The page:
Participant age was computed from birth and observation dates. Smoking status was self-reported during the screening process, and participants were classified as “non smokers,” “current smokers,” or “former smokers.” Menopausal status (premenopausal/postmenopausal) was determined in women from their age and responses to questions regarding their reproductive history. Women aged 55+ years of age or those who indicated that they can no longer have children because of achieving menopause were considered to be postmenopausal.
As an initial analytical step, Pearson correlation coefficients were calculated to assess pair-wise associations between anthropometric and adipose tissue measurements. General linear statistical models were used to investigate differences in relationships of WC or BMI to FM, SAT, and VAT, across sex and race groups in the total sample and within young and old age categories. We also considered the impact of smoking status and menopause status on these relationships. Extreme outliers were identified for each model with WC or BMI as a predictor separately for FM, SAT, and VAT outcomes. Any participant, in any of the models whose studentized residual was greater than 3, was removed from the analysis (total for all models: n = 50; 2.8%; resulting in final sample size of n = 1,667).
Covariates in each model for the overall sample included age group (18–39 years; 40–64 years), smoking, menopause (as appropriate), anthropometric measure (BMI or WC), and terms were also included for the interactions between anthropometric measure by age group, anthropometric measure by sex by race, and age group by race by sex. Smoking was not significant in the majority of the models, and was removed as a covariate in the final models. Due to significant age group interactions in the overall models, we further stratified the analyses by age group (18–39 years and 40–64 years).
Descriptive characteristics of the sample are presented in Table 1. AA men were younger (P < 0.0001) and had lower WC (P = 0.0002) than white men. AA women were younger (P < 0.0001) and had a smaller percentage who were postmenopausal, but had higher weight (P < 0.0001), BMI (P < 0.0001), and WC (P = 0.0005) than white women. White men were younger (P < 0.0001) and had greater weight (P < 0.0001), height (P < 0.0001), and WC (P < 0.0001) than white women. AA men were younger (P = 0.01), and had greater weight (P < 0.0001), height (P < 0.0001) and WC (P = 0.02), but smaller BMI (P = 0.0005), than AA women. Postmenopausal status in the 40–64 year age group was 43% in white women and 18% in AA women.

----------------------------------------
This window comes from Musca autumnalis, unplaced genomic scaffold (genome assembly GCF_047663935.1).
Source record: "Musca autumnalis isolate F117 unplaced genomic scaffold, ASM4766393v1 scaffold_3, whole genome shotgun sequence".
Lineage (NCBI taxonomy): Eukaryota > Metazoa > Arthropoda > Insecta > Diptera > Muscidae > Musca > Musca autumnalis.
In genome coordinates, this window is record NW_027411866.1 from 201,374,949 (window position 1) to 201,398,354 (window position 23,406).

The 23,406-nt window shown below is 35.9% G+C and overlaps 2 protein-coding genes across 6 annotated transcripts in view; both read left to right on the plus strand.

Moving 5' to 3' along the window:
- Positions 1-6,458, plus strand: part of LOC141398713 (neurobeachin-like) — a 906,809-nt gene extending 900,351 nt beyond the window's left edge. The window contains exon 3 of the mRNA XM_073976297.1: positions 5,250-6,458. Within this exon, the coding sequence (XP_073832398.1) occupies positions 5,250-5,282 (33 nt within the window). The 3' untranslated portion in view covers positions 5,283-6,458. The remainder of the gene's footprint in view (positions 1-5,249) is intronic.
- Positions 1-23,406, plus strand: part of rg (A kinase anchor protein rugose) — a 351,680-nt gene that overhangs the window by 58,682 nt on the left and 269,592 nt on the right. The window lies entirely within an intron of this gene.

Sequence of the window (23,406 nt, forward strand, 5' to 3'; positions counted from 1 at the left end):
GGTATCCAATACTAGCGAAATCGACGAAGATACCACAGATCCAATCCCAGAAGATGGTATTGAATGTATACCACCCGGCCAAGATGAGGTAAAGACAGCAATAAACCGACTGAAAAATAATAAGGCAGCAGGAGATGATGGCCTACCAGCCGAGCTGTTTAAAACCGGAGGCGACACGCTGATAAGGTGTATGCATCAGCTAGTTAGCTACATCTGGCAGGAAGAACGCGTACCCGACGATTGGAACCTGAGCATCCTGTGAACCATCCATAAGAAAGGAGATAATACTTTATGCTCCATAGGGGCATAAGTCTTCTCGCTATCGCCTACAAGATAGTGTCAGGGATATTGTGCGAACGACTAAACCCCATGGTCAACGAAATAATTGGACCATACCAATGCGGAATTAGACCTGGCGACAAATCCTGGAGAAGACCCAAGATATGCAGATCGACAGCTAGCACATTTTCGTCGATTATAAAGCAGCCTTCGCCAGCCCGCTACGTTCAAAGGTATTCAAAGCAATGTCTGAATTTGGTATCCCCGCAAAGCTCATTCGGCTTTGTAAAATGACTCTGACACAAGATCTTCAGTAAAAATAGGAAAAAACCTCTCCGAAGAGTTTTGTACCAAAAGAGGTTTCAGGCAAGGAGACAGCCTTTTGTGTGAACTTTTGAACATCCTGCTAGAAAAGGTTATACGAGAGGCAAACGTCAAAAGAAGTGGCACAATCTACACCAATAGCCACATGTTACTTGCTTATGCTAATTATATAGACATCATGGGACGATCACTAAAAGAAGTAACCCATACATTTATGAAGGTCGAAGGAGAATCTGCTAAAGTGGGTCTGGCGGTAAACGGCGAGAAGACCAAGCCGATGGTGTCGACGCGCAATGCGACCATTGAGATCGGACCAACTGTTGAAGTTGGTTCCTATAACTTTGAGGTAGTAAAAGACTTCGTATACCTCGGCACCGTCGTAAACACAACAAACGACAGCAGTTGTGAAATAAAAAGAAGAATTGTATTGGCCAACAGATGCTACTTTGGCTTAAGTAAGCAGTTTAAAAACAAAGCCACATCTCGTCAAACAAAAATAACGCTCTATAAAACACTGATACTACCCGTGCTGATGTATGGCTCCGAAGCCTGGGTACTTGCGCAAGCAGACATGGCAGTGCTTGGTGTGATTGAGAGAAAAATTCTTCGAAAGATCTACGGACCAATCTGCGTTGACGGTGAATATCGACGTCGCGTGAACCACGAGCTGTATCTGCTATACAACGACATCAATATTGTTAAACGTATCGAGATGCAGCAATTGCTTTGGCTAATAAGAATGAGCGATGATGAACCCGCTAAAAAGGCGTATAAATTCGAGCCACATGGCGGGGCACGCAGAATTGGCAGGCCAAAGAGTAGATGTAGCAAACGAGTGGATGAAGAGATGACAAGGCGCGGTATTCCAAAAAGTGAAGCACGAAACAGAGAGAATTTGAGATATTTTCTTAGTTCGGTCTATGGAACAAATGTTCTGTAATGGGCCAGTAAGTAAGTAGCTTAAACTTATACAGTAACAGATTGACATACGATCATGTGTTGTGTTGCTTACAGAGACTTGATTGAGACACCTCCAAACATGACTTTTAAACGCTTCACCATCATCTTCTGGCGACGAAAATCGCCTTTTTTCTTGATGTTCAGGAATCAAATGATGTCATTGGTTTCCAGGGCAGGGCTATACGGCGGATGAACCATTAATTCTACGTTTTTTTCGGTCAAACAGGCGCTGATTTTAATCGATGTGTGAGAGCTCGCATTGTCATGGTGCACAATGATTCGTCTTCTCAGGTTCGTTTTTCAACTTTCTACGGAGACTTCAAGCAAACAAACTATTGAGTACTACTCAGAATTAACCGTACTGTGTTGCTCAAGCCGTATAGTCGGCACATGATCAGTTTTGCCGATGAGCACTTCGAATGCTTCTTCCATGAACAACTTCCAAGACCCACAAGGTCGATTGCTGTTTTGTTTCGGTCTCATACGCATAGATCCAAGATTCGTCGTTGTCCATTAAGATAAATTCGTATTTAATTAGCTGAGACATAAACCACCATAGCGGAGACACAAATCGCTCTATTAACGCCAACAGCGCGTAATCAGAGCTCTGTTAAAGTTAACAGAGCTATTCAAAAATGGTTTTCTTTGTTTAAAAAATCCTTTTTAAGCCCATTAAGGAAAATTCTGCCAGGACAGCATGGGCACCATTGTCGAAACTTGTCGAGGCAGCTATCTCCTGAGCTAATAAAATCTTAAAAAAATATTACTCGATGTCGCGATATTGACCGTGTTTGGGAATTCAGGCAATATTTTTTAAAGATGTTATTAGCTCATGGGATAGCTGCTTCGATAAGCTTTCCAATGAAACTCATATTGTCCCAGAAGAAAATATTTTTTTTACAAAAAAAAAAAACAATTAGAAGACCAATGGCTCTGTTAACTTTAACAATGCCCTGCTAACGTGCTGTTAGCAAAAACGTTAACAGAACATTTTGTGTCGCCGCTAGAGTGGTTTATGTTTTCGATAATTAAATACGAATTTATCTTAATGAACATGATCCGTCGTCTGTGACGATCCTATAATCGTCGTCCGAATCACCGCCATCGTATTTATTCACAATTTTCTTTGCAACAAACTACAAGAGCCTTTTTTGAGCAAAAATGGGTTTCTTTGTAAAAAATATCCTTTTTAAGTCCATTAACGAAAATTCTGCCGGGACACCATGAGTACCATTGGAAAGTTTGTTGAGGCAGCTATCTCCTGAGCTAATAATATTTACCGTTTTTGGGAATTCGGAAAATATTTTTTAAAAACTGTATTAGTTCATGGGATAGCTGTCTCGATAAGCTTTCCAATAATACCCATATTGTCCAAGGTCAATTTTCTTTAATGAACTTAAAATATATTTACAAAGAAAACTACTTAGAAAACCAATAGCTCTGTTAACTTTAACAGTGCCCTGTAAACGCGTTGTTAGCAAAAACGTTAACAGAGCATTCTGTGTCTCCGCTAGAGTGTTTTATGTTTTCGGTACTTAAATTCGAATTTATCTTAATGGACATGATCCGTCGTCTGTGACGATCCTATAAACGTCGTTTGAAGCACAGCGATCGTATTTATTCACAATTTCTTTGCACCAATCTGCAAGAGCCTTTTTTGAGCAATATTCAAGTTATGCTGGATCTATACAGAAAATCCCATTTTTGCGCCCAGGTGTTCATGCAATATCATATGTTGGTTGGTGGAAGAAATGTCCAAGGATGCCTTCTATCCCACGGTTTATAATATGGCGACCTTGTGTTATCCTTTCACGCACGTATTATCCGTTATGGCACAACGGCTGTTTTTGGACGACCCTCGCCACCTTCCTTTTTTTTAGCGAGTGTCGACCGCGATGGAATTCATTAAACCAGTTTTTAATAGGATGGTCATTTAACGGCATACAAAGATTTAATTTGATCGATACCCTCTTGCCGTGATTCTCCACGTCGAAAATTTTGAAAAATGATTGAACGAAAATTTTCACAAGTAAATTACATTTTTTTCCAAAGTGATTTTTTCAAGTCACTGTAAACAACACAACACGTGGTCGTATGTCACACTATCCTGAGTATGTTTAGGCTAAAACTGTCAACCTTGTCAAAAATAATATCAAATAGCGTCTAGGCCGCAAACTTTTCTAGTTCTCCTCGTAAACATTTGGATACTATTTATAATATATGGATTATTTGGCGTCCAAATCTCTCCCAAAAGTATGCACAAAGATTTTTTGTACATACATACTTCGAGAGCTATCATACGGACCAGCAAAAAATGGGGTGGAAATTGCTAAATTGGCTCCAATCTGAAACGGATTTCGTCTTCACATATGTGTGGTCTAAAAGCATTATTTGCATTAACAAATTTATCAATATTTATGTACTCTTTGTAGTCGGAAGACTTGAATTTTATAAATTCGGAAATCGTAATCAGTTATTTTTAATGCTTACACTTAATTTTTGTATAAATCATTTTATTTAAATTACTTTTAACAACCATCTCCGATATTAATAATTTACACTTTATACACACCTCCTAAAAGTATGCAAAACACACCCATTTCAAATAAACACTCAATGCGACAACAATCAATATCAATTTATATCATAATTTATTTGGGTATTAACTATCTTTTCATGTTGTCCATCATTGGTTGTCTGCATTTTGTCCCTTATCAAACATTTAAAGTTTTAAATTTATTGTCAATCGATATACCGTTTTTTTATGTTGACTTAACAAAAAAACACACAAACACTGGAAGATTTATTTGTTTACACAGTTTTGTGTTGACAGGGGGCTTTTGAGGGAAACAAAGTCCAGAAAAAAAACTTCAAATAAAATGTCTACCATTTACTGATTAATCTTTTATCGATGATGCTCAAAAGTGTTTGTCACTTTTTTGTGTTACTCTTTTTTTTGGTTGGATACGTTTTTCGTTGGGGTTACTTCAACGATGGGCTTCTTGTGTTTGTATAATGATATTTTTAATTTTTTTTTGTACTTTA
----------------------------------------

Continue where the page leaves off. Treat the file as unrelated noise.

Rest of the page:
Correlations with WC were lowest for abdominal VAT (range: 0.73–0.77) compared to abdominal SAT (range: r = 0.82–0.92) and FM (range: r = 0.85–0.93). Similarly, the correlations with BMI were lowest for abdominal VAT (range: 0.61 – 0.69) compared to abdominal SAT (range: r = 0.86–0.93) and FM (range: r = 0.91–0.94). The correlation coefficients were all statistically significant (P < 0.0001) and similar across sex-by-race groups.
In the general linear models for the total sample, significant interactions were observed between anthropometric measures and age group (age group by anthropometric measure was significant in five of six models; age group by race by sex was significant in two of the six models). Due to these significant age interactions, we stratified the analyses by age group, and we summarized the main and interaction effects for race and sex in the figures. We were not able to present the anthropometry-adjusted mean FM, SAT, and VAT values due to several significant interactions.
Figures 1–3 present the scatter plots for FM, SAT, and VAT with WC or BMI, respectively, by age group. Within the figures, we present statistical significance (P values) corresponding to the overall main effects for sex and race as well as significant interaction effects.